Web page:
In the time of stock market woes, prohibition and changing social climates, writers ran amuck, traipsing through the eastern United States and Europe. Living beyond their means was commonplace, and back then, going to your editor for an advance (which would now be considered a hand-out) was normal, even expected.
The majority of Bobbed Hair and Bathtub Gin focuses on prominent and up-and-coming women writers in the Twenties. Edna Ferber, Dorothy Parker, Edna St. Vincent Millay and Zelda Fitzgerald occupy much space in the text. It is interesting to see how they lived, went about crafting their works (or more to the point, procrastinated) and suffered the same tortures that many modern day writers fall victim too. But, like the roaring Twenties, these notable writers carried much of their angst to extremes.
Surprisingly, author Marion Meade has given us a glimpse of what most people would call modern morals, put into practice by the women over eighty years ago. Promiscuity, drunkenness, extramarital affairs, mental illness, and even suicide, are displayed by the choices the women made throughout this enlightening book. One of the above-mentioned women tried, and failed to commit suicide several times. Another was institutionalized, and yet a third woman suffered for years from unexplained abdominal complications and fierce headaches.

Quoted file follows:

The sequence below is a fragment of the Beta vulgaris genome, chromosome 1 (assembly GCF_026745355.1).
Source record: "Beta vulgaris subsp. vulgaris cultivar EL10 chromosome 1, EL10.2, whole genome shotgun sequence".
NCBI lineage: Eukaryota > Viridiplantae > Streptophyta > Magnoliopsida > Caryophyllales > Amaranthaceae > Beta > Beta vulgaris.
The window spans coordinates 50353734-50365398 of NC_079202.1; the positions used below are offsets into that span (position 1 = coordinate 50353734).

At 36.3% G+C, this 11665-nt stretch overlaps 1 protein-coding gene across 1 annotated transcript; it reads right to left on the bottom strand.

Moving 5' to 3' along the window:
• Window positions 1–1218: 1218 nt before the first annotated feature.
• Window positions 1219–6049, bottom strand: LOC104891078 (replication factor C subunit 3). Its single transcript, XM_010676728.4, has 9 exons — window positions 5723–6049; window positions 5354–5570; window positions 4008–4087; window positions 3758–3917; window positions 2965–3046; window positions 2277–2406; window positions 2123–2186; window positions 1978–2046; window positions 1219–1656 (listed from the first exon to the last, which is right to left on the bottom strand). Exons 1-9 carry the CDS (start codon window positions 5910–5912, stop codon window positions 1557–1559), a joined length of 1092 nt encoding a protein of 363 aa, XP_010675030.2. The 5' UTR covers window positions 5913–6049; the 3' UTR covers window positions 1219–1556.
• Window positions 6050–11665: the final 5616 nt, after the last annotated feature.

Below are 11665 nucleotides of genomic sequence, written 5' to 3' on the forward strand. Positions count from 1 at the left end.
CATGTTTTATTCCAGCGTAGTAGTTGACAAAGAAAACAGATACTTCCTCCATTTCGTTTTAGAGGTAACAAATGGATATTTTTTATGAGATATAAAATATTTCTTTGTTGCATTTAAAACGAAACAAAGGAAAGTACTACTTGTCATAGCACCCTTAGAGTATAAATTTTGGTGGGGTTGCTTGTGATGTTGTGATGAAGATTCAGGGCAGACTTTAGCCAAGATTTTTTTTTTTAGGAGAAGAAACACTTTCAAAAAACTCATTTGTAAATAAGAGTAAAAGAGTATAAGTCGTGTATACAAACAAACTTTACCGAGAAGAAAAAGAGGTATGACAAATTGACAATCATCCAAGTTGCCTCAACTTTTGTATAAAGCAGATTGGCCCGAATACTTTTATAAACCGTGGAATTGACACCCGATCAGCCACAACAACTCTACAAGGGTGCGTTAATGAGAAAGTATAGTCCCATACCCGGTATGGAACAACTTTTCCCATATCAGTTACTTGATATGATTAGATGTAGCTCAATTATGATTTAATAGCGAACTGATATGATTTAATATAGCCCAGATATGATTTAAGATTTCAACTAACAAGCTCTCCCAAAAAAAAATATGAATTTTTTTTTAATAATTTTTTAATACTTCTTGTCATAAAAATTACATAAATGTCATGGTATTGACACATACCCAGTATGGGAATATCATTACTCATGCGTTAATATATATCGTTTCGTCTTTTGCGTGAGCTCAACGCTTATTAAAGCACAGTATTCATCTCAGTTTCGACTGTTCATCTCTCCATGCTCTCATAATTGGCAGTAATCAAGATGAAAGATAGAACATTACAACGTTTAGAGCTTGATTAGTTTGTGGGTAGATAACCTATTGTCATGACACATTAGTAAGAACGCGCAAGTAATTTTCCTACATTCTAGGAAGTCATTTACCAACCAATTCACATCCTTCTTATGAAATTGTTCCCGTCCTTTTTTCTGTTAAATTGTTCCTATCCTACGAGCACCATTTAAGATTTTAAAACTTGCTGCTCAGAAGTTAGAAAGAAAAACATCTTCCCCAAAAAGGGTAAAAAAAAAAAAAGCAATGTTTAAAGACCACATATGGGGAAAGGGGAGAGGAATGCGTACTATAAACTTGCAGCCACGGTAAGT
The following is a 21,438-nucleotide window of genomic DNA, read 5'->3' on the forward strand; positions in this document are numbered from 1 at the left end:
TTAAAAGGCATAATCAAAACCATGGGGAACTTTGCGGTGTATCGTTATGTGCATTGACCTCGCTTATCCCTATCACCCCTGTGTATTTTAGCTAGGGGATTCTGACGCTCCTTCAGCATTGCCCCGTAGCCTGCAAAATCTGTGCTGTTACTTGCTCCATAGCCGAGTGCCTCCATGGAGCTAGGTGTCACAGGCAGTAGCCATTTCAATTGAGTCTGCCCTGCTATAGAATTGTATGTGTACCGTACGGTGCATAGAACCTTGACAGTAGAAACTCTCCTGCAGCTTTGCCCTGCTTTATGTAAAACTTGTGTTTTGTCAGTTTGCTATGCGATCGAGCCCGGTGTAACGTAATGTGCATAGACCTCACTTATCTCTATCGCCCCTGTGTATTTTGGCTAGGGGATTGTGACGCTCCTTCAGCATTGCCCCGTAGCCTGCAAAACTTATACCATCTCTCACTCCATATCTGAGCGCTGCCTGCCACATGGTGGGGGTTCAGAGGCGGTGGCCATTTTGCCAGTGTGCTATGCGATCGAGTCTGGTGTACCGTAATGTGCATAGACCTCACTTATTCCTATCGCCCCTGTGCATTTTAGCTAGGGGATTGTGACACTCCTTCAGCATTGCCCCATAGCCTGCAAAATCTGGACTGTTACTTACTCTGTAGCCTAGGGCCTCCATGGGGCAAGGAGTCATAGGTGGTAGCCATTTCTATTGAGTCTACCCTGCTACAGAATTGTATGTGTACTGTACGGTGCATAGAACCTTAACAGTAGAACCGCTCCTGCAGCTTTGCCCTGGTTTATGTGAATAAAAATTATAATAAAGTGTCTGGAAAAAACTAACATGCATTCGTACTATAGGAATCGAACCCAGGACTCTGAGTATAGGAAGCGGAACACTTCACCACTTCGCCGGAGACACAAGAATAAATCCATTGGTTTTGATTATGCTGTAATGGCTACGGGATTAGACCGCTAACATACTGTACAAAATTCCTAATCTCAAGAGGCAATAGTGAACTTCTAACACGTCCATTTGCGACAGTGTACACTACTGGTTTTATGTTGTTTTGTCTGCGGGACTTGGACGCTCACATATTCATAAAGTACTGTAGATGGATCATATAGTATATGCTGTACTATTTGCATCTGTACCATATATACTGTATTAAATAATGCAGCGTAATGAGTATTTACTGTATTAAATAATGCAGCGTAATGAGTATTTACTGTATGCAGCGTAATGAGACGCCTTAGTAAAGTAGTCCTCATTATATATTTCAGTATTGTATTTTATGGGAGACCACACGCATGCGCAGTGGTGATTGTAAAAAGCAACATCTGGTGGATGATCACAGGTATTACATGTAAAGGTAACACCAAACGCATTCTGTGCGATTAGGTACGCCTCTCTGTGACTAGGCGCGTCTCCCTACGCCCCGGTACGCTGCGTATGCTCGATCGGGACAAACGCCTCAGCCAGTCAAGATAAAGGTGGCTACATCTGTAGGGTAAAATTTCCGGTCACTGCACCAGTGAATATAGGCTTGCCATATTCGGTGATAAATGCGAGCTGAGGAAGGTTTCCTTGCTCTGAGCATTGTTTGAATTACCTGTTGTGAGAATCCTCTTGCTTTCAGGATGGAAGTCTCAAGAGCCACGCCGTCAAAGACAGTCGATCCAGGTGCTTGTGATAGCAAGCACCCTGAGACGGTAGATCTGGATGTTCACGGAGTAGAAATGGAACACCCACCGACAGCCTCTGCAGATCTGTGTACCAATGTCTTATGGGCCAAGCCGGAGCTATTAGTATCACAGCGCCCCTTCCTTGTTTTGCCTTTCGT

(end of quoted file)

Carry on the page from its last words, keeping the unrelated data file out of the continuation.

Fitzgerald, had no choice but to become part of this eclectic ensemble. What was interesting about his role in Zelda’s life is that he belittled her every chance he got, plagiarized excerpts from her journal verbatim (and placed them in his own novels), and routinely added his byline to anything Zelda had published. (Whether this was a marketing ploy for himself, or to further reinforce the fact that Zelda would never be a “real writer” I’m not sure).
Ernest Hemingway makes several appearances in Bobbed Hair and Bathtub Gin as well, and it would seem that he didn’t make much of an impression on the ladies at the time. Other men grace the pages of this book, as collaborators, producers, editors, lovers and members of the Algonquin Round Table.
It would seem that writers, authors, and poets of the Twenties did, in fact, suffer from common dilemmas – writer’s block, low income (or, as was the case with the Fitzgeralds’, gross mismanagement of their funds), and very slow productivity. Writers in the 1920s often took years to complete one body of work, whereas present day authors are expected to churn out several best sellers per year in order to remain “serious novelists.”
Historically speaking, this book contains a wealth of interesting information told in a gossip-like way – the not-so-impressive beginnings of The New Yorker, who was sleeping with whom, business deals gone bad, books that flopped only to become “classics” decades later.
Anyone interested in seeing the low-down, sometimes dirty lives of now-famous writers, anyone who would like to read the inside story of the making of legendary writers and revel in their struggles, misfortunes and fortunes, should read this book. Even a non-writer will find enough tantilizing details to sustain one’s interest page after page.